AWW Feature: Fiona McCallum – How I came to write fiction.

Please welcome Fiona McCallum

South Australian born Fiona McCallum has always been an avid reader and writer, she decided at the age of nine that she wanted to be the next Enid Blyton. Today at Book’d Out, she shares her journey to publication,  Fiona’s first novel Paycheque was released on April 1 2011 and became an ‘instant bestseller’. Her second novel Nowhere Else was released on Dec 1 2011 and had already outsold Paycheque by early January 2012. Fiona’s third novel, Wattle Creek, has been released this month. Wattle Creek is the story of  Damien McAllister, a man on the brink. Spending long, hard days on a farm he has no affection for, and nights ignoring the criticisms of his mother, Damien can no longer remember what he’s living for. But in a small town like Wattle Creek, there are few people to turn to – and Damien learned long ago to keep his problems to himself. Until Jacqueline Havelock, a young psychologist escaping her own issues, arrives fresh from the city and makes Damien question everything he has known about himself…also igniting a spark in his lonely heart. Soon Damien is daring to ask for more than an ordinary life, and can glimpse the possibility of happiness. Will this accidental farmer dare to fulfil the long-forgotten legacy of his father and find peace in the arms of the doctor? Or will the ghosts of their pasts threaten the fragile new lives they’ve just begun to build? My review of Wattle Creek will appear tomorrow.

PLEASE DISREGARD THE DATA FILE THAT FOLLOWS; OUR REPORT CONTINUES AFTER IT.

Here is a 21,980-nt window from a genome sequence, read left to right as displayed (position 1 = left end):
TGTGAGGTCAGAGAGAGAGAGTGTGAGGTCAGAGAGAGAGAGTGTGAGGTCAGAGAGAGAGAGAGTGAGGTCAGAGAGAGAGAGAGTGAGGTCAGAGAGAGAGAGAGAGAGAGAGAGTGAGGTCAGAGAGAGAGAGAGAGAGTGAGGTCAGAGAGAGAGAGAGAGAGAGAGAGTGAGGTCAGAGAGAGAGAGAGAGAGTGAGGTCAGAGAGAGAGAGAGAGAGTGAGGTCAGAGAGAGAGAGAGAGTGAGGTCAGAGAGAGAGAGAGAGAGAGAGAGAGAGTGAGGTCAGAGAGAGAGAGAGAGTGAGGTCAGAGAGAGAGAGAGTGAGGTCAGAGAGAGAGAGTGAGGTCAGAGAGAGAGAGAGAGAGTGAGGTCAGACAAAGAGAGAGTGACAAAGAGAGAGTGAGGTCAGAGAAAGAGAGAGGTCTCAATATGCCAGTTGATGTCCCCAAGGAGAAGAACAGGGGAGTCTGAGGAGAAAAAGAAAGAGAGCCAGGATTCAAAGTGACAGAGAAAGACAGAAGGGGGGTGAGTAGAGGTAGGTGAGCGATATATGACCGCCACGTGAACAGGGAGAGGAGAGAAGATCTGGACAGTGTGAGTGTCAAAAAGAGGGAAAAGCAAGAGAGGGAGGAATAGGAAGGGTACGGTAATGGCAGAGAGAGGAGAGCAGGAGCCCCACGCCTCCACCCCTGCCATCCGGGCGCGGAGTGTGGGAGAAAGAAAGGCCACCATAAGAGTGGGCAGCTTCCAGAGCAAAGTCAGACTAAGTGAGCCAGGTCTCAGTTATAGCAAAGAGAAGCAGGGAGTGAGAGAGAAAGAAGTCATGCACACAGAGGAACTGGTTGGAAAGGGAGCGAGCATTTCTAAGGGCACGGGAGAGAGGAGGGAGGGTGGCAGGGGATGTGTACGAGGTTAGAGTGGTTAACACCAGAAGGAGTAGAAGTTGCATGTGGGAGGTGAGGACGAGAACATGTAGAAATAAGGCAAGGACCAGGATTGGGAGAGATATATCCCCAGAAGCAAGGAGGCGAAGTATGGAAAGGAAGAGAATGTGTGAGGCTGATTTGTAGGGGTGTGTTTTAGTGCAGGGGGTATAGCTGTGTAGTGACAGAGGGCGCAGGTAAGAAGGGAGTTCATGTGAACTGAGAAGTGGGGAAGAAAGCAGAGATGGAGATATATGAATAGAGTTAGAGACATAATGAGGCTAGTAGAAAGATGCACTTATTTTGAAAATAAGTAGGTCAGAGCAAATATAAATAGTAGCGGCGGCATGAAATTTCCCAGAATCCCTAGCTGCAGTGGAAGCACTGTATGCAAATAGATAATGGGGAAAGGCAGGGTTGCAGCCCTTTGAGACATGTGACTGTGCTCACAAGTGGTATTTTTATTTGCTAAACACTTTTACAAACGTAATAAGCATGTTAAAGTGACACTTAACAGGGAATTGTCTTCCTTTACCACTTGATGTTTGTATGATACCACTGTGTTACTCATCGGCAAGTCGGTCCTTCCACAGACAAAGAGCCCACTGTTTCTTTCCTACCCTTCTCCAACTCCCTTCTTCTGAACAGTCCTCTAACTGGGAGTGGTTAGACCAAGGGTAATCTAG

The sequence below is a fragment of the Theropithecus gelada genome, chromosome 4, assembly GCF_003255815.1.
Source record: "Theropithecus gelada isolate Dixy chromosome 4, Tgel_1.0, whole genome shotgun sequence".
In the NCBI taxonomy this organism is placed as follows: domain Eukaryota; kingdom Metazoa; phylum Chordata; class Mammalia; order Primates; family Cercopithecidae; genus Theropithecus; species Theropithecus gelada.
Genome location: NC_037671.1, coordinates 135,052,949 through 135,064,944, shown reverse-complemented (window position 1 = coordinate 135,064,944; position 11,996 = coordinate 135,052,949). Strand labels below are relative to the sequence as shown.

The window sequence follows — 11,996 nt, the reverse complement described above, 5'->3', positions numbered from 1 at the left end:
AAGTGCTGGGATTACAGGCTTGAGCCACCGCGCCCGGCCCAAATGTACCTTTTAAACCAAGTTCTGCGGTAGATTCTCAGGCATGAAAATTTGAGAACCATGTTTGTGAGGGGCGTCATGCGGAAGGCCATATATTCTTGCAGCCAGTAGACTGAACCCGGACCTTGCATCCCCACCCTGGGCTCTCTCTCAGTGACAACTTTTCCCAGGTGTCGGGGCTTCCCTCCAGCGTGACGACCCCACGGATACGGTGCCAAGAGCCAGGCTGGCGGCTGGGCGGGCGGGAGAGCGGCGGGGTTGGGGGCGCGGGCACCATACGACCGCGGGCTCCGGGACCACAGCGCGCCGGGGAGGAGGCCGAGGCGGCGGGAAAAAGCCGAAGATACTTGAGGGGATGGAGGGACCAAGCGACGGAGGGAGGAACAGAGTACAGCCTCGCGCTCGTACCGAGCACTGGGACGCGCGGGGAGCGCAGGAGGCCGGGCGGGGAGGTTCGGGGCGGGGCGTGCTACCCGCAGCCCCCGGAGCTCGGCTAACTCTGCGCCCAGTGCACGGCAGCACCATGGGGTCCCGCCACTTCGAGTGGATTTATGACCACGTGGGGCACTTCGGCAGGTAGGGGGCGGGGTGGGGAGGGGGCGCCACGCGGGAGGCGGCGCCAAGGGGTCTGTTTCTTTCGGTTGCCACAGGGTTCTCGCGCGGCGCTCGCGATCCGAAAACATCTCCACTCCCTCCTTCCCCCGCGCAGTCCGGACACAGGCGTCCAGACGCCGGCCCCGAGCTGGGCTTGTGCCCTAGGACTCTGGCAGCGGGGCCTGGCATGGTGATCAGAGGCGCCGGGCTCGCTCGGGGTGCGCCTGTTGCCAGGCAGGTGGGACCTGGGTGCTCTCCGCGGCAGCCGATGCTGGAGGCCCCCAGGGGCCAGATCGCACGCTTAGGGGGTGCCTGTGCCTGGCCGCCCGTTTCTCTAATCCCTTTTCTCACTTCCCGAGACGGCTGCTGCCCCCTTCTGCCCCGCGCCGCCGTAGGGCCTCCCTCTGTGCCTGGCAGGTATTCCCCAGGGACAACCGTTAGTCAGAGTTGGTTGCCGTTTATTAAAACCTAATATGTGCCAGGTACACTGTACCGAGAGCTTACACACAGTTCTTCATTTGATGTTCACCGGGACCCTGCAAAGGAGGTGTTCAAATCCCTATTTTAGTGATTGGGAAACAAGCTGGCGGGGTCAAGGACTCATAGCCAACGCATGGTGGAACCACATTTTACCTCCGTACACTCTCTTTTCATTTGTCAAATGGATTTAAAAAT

Read my review of Wattle Creek here but first read on to learn about this talented Australian woman writer.

The twists and turns of life and the people you meet along the way. How I came to write fiction.

A few years after getting married I left my office job in town to be full-time on the farm with my husband. In addition to keeping the farm books, in 1995 I started studying a ‘Certificate in Freelance Writing’ by correspondence through TAFE. I hadn’t had the opportunity to go to university after school so figured this was the next best thing. I had always had a love of reading and writing — mainly poetry and short stories. Pursuing the arts wasn’t encouraged in my family, so I focussed my writing attention on non-fiction. In my mind it was less ‘arty’ and perhaps one day I could earn a living from doing something I loved.

In early 1996 I was at the Pony Club state eventing championships at Port Lincoln as an observer. I settled myself on the cross country course as a jump judge. It was a nice easy obstacle so it promised to be an uneventful day. Except for the chance meeting that would have a huge impact on my life.

A professional photographer came along and set up for a while to snap away. We got chatting. He told me how he travelled around making a living from photography. I told him I was hoping to do something similar, but as a writer, and told him of my studies. He mentioned he and a friend had just started a state-wide newspaper and that they wanted a correspondent from each area of the state. Did I want to be the one for Eyre Peninsula? Did I ever! I went home thinking it might all be too good to be true. But it wasn’t; I wrote two features for them and was even quite well paid. They kept asking for more articles.